Facebook and other social media, in an effort to spin the news, said that they are working to remove content that does not meet their guidelines (which of course could be very different than the government’s guidelines), but as we saw in Christchurch, New Zealand, doing that effectively is very difficult.  Facebook and its cousins would like to be thought of as an important news source and not just a purveyor of trash and hate, so they are no doubt trying to figure out how to respond.

What is not clear is whether other governments (probably not in the U.S.) see this as an effective way to control the flow of information when they choose to (which could include any number of different situations, not just terrorist attacks) and follow Sri Lanka’s example.  If this does become more common, that will not be good for the social media brands.  (Source: CNN).

 

Businesses Continue to Ignore Contacts About Data Which is Exposed

In this case, it was the Mexican Embassy in Guatemala.  Thousands of documents including passports and birth certificates and also documents related to the embassy itself were accidentally made publicly visible on a cloud storage provider.

But that is not my big concern.

One more time, the researcher contacted Mexican officials but got no response.

If a researcher contacted ANY person in your company saying they found a security issue, does every single employee know what to do?   It is, after all, very simple.

CONTACT SECURITY and provide them the information that they received.  Don’t try to figure out if it is a scam or how to fix it.  Just contact security.  Let them deal with it.  That is what they do for a living.   Now, if security screws up, well, that is their fault.    My guess is that, in this case, the information never made it to the right people.  Eventually, it did get removed.  Source: Engadget).

 

China Has a New Export

China is the model of a surveillance state.  Now China has figured out that they can make a lot of money exporting that technology to other countries.  Ecuador is the prototype.  4,300 cameras.  16 monitoring centers.  More than 3,000 people watching those cameras.

Oh,  yeah, in addition to spotting crimes, the video feed also goes to Ecuador’s domestic intelligence agency.  Some of the other countries buying the Chinese spy gear include Zimbabwe, Uzbekistan, Pakistan, Kenya, the United Arab Emirates and Germany.

36 countries received training on topics such as censorship (politely called “public opinion guidance”.  Soource:  The NY Times.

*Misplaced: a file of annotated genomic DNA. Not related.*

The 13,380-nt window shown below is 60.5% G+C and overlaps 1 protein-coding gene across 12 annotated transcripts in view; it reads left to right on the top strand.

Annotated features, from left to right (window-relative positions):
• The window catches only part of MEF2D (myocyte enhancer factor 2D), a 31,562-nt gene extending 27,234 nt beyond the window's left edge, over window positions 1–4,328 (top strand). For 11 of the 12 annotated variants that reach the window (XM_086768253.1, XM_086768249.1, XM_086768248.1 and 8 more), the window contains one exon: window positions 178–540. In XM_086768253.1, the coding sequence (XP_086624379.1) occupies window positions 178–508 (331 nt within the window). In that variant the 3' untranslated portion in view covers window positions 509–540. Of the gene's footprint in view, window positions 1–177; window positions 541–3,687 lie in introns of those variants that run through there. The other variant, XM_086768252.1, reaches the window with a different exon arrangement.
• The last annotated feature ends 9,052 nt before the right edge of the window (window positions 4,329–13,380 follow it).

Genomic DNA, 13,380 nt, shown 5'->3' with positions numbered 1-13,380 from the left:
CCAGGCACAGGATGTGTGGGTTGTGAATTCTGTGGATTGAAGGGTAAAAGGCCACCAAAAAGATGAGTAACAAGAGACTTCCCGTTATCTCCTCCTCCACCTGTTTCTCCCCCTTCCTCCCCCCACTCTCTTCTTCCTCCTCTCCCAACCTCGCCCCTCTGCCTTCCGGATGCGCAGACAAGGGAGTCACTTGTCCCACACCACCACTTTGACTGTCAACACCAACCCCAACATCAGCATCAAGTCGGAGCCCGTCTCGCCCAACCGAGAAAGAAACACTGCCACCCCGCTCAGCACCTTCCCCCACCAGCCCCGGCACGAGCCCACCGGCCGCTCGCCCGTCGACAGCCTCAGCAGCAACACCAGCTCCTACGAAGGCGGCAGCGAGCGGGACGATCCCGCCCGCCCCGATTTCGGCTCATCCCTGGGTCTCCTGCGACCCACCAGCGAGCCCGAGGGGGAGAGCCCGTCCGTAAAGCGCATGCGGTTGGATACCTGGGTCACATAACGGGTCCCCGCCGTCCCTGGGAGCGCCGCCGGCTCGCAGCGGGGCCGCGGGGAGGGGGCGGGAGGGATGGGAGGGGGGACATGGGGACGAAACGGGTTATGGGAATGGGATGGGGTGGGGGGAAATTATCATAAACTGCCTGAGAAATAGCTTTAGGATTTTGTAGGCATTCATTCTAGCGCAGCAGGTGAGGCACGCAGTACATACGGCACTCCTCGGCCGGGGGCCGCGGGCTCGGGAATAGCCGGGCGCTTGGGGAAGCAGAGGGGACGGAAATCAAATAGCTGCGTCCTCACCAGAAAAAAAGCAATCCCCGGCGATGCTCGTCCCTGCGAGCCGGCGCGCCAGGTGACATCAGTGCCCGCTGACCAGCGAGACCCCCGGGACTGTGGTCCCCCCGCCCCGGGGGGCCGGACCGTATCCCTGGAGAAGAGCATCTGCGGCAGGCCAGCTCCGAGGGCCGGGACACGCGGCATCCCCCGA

North Carolina Unveils Changes to Privacy Law

An amendment to the North Carolina Identity Theft Protection Act was introduced earlier this month.  Among the changes are:  (1) requires businesses to implement reasonable security practices (where reasonable is undefined and left for the lawyers to argue over in case of a breach), (2) reduces the time to notify victims and the AG to 30 days, like Colorado, (3) expands the definition of protected information to include health and healthcare information (which may also be protected under HIPAA, depending on how the business received it), (4) clarifies that other information may be included as covered PII depending whether there is sufficient information compromised to abuse it (for example, an email ID is not covered, unless the email password is also compromised), (5) changes the definition of a breach to unauthorized access, without regard to whether the compromised information is used, (6) if the business determines that there was no potential harm due to a breach, they must now keep that proof for three years, (7) requires in cases of breaches at a CRA or any breach that involves Social Security Numbers, the company provides 24 or 48 months of credit protection, (8) expands the information that a business may be required to provide to the AG in case of a breach, (9) says that compliance with GLBA or HIPAA gives a business safe harbor FOR THOSE sections of the bill that overlap and (10) imposes other requirements on CRAs and businesses conducting credit checks.

The bill also allows a person to file a private right of action if they have been damaged.  Source: JDSupra  

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Security News for the Week Ending December 28, 2018

FCC to Investigate Centurylink

In an example of “can you believe this”,  Ajit Pai, who earlier this year said that the FCC can’t regulate Internet providers wants to investigate why Internet provider Centurylink had an outage today that affected 911 call centers across the country.

Centurylink, who told people earlier today that if they had an emergency they should drive to a nearby fire station, says it is all working (my Internet is not, so maybe there are being optimistic), has not said what happened to their Internet.

Many 911 call centers are now running on the Internet to save money.

Pai could be between a rock and hard place since he, earlier this year, said the FCC can’t regulate the Internet and this is an Internet problem, so maybe he doesn’t even have any authority to investigate something he doesn’t regulate.